Correcting Bacterial Blight

by April Reinhardt
(last updated December 16, 2013)


Bacterial blight is an infectious plant disease that attacks many varieties of plants. The symptoms of blight may include browning and spotting of leaves, leaves becoming yellow and withered, and possibly total death of the plant's leaves, fruit, flowers, and stems. In severe cases, an entire plant may die if it has blight. Whole orchards of American chestnut trees died in the early 1900's, virtually making the species extinct by the late 1940's. Bacterial blight was the cause of the Irish Potato Famine in the early 1700's.

Caused by bacteria, blight festers in moist, cool environments. Some measures taken to control blight proliferation are using disease-free seeds and stock, blight-resistant plant species, crop rotation, spacing for better air circulation, and application of fungicides. Making sure that you grow your plants in sanitary conditions can also help correct bacterial blight.

If you suspect that your plants or lawn have bacterial blight, it is important that you deal with it quickly in order to prevent the spread of the disease. Here are some tips to help you correct bacterial blight in your landscape:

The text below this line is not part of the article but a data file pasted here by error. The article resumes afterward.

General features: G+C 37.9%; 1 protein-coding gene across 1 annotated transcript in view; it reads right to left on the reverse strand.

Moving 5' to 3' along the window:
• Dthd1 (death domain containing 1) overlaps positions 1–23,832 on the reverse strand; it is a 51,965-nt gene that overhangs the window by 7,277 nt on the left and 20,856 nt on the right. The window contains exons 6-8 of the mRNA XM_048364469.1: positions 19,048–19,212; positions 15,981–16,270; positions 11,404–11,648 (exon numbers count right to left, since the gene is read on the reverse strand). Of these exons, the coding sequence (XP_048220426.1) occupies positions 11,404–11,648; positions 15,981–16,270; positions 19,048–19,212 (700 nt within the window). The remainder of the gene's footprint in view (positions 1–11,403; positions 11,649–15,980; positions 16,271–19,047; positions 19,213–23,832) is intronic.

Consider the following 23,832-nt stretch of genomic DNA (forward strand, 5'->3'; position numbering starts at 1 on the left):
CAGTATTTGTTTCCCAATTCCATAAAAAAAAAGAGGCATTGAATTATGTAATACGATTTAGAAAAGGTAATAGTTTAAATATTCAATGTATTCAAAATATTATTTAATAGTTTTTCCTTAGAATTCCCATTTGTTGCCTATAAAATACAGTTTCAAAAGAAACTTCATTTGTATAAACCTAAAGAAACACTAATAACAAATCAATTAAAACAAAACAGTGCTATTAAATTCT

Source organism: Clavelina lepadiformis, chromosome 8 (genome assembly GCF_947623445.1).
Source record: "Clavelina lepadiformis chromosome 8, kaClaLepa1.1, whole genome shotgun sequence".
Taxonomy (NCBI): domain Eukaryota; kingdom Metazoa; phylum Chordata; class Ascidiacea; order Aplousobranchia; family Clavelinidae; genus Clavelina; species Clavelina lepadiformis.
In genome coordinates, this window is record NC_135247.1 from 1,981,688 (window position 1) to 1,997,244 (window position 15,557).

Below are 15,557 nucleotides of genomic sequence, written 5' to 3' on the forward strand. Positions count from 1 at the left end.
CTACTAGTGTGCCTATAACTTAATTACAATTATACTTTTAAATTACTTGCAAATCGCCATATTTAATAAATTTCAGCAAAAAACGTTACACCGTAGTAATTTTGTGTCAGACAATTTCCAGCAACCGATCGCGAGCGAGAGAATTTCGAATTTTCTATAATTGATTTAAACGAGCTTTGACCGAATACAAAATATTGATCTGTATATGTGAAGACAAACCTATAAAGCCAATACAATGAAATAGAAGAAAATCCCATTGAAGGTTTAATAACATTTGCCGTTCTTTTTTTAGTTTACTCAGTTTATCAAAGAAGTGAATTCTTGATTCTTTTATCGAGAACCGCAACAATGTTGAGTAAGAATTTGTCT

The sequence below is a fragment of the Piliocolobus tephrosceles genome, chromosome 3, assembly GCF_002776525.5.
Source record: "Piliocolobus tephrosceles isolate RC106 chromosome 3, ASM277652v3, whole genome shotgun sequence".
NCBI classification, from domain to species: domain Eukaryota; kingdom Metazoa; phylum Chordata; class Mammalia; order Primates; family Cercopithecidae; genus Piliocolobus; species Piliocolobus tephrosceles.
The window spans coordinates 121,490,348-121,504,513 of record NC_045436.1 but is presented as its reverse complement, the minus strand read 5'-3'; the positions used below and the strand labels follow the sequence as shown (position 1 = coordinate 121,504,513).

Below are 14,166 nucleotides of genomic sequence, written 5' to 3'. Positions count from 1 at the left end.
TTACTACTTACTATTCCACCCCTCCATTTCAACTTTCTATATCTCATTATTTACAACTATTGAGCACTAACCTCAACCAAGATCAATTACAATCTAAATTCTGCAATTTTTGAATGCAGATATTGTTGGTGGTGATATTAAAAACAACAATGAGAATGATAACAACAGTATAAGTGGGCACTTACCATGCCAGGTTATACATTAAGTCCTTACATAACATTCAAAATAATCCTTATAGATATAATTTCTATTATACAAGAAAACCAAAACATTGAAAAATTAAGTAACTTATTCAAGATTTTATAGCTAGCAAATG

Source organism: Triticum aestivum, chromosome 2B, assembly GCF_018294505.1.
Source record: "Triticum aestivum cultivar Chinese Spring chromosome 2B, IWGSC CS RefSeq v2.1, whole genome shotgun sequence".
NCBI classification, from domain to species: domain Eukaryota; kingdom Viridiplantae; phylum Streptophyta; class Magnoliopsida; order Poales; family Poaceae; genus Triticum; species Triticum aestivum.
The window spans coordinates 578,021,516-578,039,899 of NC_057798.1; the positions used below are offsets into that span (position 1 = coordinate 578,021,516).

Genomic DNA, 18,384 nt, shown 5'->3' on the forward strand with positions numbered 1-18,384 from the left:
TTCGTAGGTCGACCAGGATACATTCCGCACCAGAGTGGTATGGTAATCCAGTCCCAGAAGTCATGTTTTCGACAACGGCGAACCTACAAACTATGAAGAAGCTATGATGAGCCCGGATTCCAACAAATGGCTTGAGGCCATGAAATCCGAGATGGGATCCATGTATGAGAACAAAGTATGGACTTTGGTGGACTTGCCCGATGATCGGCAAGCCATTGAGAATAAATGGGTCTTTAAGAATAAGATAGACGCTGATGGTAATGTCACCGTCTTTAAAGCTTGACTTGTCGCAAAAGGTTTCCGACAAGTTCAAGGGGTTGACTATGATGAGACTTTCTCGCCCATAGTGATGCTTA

• Make sure that your plants have leaf blight before you treat the symptoms. You can test for blight yourself by placing a cutting of the plant into a test tube of water. If the plant's lesions from the cut end show bacterial ooze, then it is probably blight. You can also talk with qualified nurserymen or landscape experts to diagnose your plant's lesions to affirm the suspected blight.
  • If your plants do have blight, cut it away as soon as possible. If your lawn is infected, keep it mowed to about two inches.
  • Cut away infected leaves, flowers, fruits, or branches from trees and other plants.
  • Aerate your plants to control blight. Cut and prune large plants, removing inside branches to improve air and light circulation to the plant. De-thatch your lawn with thatching rakes.
  • Grow plants under sanitary conditions, using clean gardening tools and sharp blades.

While some fungicides may increase the growth of blight, others will inhibit it. Check with your state's Cooperative Extension office to discover remedies and suggestions to help control blight.

Author Bio

April Reinhardt

An admin­istrator for a mutual fund man­age­ment firm, April deals with the writ­ten word daily. She loves to write and plans to author a memoir in the near future. April attend­ed More­head State Uni­ver­sity to pursue a BA degree in Ele­men­tary Edu­ca­tion. ...


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What is seven more than 3?

2017-01-06 07:35:53

mike ragan

I have trouble with blight on two or three of my flowing plants every year. I know the secret to having a more healthy plant is to jump on the problem early. What product can I use to spray the plant early and often to keep this
disease under control until after flowering season?


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